Live images from Casa Rosada showed crowds of people seated on the walled perimeter and outside the gates of the palace as the dark-colored hearse emerged covered in flowers Thursday afternoon.
As the hearse traveled through the city, people lined the streets. Many were throwing pieces of paper from their apartment buildings down to the street, a tradition that echoed the welcome soccer teams sometimes receive when entering a stadium for a game.
Maradona will be buried alongside his parents in the private cemetery in Bella Vista on the outskirts of Buenos Aires.
Hordes of fans congregated at the palace in Buenos Aires after the doors opened for the general public at 6 a.m. local time Thursday. There were some clashes between the mourning fans and the police.
President Alberto Fernandez has already declared three days of mourning to honor Maradona — a national hero in Argentina widely regarded as one of the greatest football players of all time.
Maradona died from heart failure, a source from the Argentinian Justice Ministry present at the time of the autopsy told CNN en Espanol on Wednesday.
According to a news release from the attorney investigating the death, Maradona’s nephew Jonatan Espósito was the last person to see him alive on Tuesday.
At 11:30 a.m. Wednesday, a personal psychologist — Carlos Díaz — and Maradona’s psychiatrist Agustina Cosachov found the former footballer unresponsive, at which point his nephew and assistant were called to try and wake him, according to the release.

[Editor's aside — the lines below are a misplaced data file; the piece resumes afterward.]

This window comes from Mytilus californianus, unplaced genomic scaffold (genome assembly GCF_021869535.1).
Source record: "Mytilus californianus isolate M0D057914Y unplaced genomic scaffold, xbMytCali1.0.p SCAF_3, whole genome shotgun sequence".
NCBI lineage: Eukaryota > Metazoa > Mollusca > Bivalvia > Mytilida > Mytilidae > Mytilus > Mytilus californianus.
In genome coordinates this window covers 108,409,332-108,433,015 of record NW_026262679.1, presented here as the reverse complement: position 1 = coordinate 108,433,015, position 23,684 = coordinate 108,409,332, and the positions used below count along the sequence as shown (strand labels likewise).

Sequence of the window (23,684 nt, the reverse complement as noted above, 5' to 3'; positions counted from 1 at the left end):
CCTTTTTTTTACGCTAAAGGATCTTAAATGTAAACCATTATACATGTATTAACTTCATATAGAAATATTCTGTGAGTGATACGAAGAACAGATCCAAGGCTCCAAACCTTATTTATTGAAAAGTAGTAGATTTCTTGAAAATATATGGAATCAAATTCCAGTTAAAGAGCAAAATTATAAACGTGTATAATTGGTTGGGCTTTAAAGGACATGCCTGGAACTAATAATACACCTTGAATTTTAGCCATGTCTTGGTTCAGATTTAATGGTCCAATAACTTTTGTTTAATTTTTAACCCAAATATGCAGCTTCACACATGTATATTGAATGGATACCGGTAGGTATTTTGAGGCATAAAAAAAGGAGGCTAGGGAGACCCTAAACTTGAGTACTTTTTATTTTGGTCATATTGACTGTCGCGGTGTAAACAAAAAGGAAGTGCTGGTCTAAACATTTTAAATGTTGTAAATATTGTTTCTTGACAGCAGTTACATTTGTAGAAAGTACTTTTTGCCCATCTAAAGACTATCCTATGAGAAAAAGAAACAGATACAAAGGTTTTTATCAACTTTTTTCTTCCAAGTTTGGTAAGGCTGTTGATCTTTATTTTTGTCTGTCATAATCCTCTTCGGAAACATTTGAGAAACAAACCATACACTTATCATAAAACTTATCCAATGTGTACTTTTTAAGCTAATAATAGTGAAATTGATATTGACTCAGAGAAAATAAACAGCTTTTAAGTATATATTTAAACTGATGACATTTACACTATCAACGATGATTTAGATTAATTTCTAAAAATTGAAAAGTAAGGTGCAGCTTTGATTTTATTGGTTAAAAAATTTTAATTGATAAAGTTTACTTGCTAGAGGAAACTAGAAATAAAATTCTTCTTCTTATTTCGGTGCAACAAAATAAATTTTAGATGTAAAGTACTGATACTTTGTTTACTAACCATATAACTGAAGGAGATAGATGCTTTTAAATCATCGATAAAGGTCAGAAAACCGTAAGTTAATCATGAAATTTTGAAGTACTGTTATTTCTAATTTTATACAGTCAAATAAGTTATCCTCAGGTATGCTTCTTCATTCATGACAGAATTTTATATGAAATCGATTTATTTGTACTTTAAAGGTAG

“There weren’t any vital signs, so the nurse and psychiatrist came in and tried to perform CPR, but it was unsuccessful,” added the attorney’s statement.
“They asked for ambulances of different providers and in the meantime asked for a doctor … as well as a surgeon doctor who was a neighbor in the area.
“This man went upstairs and tried to reanimate the victim. Later on, the ambulances arrived along with the clinical doctor of the medical provider. He proceeded with resuscitation; he tried with syringes of adrenaline and atropine, finally declaring the death of the victim.”
Tributes have been paid by footballers past and present following Maradona’s death.
Argentine star Lionel Messi, seen by many as a modern-day Maradona, said he “keep(s) all the beautiful moments lived with him,” while Cristiano Ronaldo bid goodbye to an “eternal genius” and “unparalleled magician.”
Pele, another legend of the game, said he hopes one day the pair will “play football together in heaven.”
Maradona inspired Argentina to victory at the 1986 World Cup.
In the quarterfinal against England, he famously out-jumped goalkeeper Peter Shilton and punched the ball into the net — an act he later dubbed the “Hand of God” — before scoring one of the greatest goals the game has seen a few minutes later as he slalomed past seven English defenders to score.
The first goal was allowed to stand because the referee did not see the foul.
His glittering career, which included helping Napoli to its first league title in 1987, was also marked by numerous controversies and his notorious lifestyle led to alcoholism and addiction.
During his time in Naples, a city where he has achieved God-like status, Maradona came into contact with the Camorra — the Neapolitan mafia — and struggled with addiction. He failed a drug test in 1991 and received a 15-month ban from the game.
Napoli faces Rijeka in the Europa League on Thursday, where tributes are expected to be paid to the team’s most iconic player.
CNN’s Ivana Kottasová, Patrick Sung Cuadrado, Ben Church and Hugo Manu Correa contributed to this report.